Health & Wellness
My Hormones: His-and-Hers HT

My Hormones: His-and-Hers HT

The lowdown on hormone treatments for men and women
By Sarah Ghayouri, M.D.

As you age, your hormone levels decline, resulting in various health concerns including decreased energy and sexual interest; increased risk of cardiovascular disease, osteoporosis, obesity and cancer; a decrease in muscle mass; impaired psychological function; and dyslipidemia (an elevation of lipids in the blood). But there is hope—hormone treatments (HTs) which can counteract your body’s natural decline in hormones.

What are hormones?

Hormones are substances released by an endocrine gland and transported through the blood stream to tissue, where they act to regulate the functions of the target tissue. As they age, both men and women experience a natural hormone decline. The main difference between a man’s hormones and a woman’s hormones is sexual: Men have testosterone, and women have estrogen and progesterone. Both sexes also have the following types of hormones: human growth hormones (HGH), DHEA, melatonin, thyroid and cortisol.

Hormone treatments

One common treatment involves the ingestion of bioidentical hormones—chemically synthesized hormones that have the same molecular structure as the hormones made by your own body. Some bioidentical hormones are prepared by compounding pharmacies and some are available in brand form at most pharmacies.

Another treatment involves the injection of HGH. As with other hormones, natural HGH levels can decrease with normal aging; however, it can also be a result of pituitary disorders or traumatic head injuries. HGH treatments can be prescribed to those with Adult-Onset Human Growth Hormone Deficiency. The treatments consist of injections monitored closely by an experienced physician, as HGH affects other hormones and can lower their levels.

Like HGH, other specific hormones can be injected into the body of hormone-deficient patients. When your body is deficient in the DHEA hormone—the most abundant steroid in the body—you’ll feel fatigue, low libido, hot flashes, sleep loss, depression and impaired memory. Another possible deficiency is in melatonin, the hormone that regulates the sleep cycle. When treating this deficiency, beware that very high doses of melatonin can cause depression and psychosis.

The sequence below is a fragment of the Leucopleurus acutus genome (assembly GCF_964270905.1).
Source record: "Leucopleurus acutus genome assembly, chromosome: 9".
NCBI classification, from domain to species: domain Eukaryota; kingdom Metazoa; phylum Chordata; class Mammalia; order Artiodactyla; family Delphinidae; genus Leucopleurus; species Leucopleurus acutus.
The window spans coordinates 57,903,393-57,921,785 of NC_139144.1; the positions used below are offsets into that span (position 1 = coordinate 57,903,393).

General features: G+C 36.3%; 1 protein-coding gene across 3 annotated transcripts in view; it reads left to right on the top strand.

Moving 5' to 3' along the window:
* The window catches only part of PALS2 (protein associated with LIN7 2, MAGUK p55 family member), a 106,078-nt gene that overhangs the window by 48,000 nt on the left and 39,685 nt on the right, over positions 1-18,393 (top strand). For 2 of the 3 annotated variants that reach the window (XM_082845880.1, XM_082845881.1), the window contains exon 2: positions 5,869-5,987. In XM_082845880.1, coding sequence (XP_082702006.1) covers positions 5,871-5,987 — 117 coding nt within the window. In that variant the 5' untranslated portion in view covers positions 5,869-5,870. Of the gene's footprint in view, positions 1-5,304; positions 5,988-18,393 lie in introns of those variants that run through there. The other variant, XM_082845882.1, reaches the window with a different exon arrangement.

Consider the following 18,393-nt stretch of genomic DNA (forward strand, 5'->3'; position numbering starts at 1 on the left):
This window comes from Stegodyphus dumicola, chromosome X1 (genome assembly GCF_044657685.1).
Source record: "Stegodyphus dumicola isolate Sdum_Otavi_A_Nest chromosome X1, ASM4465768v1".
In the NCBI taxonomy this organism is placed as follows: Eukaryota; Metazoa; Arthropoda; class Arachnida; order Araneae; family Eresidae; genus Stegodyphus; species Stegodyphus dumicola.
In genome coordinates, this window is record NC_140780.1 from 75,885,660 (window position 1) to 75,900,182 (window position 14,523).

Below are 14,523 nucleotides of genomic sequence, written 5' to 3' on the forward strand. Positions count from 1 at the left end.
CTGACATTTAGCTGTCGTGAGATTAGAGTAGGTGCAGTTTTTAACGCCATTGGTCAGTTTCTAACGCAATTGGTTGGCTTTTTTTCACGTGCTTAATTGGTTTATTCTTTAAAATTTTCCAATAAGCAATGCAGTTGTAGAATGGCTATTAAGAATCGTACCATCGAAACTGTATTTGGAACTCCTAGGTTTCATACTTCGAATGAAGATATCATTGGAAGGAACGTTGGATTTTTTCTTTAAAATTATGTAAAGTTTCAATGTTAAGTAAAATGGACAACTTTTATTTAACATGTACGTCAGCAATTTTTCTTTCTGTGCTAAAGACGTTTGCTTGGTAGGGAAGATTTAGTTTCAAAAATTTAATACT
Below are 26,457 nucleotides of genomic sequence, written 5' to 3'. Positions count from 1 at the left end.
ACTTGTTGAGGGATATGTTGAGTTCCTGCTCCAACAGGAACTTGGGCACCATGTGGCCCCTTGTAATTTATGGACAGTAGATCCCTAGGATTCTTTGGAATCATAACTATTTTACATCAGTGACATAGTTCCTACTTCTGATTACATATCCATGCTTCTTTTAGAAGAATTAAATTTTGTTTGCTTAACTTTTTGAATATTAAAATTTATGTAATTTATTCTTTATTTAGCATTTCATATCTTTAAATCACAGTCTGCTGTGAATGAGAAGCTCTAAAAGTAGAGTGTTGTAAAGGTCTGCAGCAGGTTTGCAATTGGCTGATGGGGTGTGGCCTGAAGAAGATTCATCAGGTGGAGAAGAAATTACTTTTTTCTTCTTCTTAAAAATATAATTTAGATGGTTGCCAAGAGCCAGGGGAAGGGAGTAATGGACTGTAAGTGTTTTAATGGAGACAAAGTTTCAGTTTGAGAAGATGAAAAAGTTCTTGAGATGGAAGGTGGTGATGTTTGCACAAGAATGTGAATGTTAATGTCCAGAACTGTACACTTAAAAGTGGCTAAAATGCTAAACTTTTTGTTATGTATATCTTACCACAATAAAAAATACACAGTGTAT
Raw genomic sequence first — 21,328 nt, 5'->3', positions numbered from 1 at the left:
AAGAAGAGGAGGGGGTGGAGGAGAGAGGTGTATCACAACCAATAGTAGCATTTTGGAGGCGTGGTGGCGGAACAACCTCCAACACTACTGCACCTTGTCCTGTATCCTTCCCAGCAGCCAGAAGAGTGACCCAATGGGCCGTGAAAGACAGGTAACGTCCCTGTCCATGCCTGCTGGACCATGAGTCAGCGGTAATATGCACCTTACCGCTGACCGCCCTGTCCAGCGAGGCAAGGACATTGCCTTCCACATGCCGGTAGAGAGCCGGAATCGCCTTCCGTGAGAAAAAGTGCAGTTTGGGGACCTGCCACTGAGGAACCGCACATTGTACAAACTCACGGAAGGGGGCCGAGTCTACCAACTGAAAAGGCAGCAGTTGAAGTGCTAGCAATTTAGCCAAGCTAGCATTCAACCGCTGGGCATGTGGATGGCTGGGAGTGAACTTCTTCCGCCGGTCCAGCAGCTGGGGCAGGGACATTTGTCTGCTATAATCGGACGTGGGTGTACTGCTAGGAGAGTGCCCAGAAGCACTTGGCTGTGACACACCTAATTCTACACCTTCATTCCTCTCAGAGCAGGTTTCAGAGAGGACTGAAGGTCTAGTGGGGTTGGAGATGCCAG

Dr. Sarah Ghayouri M.D., is board certified by the American Board of Internal Medicine and by the American Academy of Anti-Aging Medicine. She was chosen as one of America’s top physicians in 2007, and has practiced in Georgia since 1995. She is a Fellow of the American College of Physicians, the American Academy of Geriatrics and the American Academy of AntiAging Medicine. She is the owner of Atlanta Wellness & Aesthetics, an anti-aging practice in Buckhead. www.atlantawellnessandaesthetics.com

 

Forever Young

According to the experts at the Anti-Aging and Vitality Center of Atlanta (AVC),  most women begin experiencing symptoms of menopause and perimenopause in their 40s. Men suffer from a similar hormonal imbalance, as well—called andropause. “We do not lose our hormones because we age. We age because we lose our hormones,” says Michelle Fisher, M.D., with the AVC. “Early treatment can prevent future problems like osteoporosis, cardiovascular disease and changes in cognitive function.” According to the AVC’s experts, bioidentical hormones come from natural, botanical sources, and bioidentical estrogen usually comes in the form of a transdermal cream applied to the skin. “Patients often ask how long BHRT should last,” says Angela Coleman, M.D., with the AVC. “The answer—it’s your choice. It should last as long as you want to receive its many benefits.”